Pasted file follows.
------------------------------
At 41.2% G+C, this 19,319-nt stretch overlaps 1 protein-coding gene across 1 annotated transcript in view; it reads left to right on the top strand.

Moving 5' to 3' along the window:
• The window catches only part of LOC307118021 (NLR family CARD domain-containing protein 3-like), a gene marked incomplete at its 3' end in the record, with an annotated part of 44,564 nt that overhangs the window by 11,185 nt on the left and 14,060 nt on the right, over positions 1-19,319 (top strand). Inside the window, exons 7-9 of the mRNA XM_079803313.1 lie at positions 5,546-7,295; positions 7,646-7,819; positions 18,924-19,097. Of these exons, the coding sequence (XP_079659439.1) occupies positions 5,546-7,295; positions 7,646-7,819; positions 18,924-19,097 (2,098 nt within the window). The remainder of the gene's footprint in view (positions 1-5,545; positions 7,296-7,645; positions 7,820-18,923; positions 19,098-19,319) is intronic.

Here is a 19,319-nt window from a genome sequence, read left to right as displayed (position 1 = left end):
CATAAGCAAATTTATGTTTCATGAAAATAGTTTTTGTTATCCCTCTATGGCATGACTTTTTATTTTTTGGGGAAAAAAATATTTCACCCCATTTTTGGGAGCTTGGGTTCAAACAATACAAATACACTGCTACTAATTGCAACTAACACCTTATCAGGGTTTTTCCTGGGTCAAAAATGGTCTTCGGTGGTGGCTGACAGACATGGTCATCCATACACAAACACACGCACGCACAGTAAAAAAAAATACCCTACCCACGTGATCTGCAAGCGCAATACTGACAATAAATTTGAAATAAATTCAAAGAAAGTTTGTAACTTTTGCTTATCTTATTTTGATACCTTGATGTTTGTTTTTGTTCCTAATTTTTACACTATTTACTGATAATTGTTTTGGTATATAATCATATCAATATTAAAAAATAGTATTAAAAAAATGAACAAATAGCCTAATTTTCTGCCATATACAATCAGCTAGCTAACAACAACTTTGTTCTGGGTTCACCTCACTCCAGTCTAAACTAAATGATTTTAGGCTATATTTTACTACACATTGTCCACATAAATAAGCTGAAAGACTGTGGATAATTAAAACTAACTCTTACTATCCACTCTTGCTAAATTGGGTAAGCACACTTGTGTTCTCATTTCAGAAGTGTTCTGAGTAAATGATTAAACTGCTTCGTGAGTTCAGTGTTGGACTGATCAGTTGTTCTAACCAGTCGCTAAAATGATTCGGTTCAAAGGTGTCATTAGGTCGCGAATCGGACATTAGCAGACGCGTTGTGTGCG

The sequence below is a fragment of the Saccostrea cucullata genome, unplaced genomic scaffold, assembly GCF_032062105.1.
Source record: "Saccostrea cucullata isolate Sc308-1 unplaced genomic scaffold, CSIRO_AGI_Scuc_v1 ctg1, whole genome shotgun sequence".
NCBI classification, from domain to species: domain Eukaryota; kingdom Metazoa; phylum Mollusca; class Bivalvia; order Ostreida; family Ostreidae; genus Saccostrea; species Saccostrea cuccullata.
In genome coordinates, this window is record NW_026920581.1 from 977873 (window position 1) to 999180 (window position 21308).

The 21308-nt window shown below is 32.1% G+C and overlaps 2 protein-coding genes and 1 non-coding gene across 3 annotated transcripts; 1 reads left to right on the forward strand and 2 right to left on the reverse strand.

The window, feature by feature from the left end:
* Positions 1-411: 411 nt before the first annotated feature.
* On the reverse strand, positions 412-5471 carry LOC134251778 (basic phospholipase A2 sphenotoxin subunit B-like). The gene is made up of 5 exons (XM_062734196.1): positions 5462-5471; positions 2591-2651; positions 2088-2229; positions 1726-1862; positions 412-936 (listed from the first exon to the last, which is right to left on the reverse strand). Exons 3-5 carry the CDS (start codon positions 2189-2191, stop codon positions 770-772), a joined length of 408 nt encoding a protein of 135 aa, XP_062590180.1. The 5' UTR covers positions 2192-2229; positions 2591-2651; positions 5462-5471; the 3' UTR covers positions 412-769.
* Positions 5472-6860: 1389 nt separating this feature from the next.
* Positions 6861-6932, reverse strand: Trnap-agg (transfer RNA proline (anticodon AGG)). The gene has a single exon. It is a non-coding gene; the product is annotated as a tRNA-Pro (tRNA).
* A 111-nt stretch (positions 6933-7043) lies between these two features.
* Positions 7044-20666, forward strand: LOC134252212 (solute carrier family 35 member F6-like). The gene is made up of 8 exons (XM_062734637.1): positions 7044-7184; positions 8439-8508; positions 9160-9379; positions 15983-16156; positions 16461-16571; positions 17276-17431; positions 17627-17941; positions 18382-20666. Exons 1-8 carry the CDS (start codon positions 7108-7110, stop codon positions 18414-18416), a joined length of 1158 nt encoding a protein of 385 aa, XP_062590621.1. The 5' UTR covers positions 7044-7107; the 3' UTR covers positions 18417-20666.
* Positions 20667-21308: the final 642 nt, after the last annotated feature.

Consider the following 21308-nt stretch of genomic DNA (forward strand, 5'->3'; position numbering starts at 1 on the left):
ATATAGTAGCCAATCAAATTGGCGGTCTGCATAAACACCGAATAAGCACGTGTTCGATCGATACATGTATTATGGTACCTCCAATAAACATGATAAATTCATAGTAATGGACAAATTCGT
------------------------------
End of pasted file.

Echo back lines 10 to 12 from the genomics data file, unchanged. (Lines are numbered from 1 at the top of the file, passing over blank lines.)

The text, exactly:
The 21308-nt window shown below is 32.1% G+C and overlaps 2 protein-coding genes and 1 non-coding gene across 3 annotated transcripts; 1 reads left to right on the forward strand and 2 right to left on the reverse strand.

The window, feature by feature from the left end:
* Positions 1-411: 411 nt before the first annotated feature.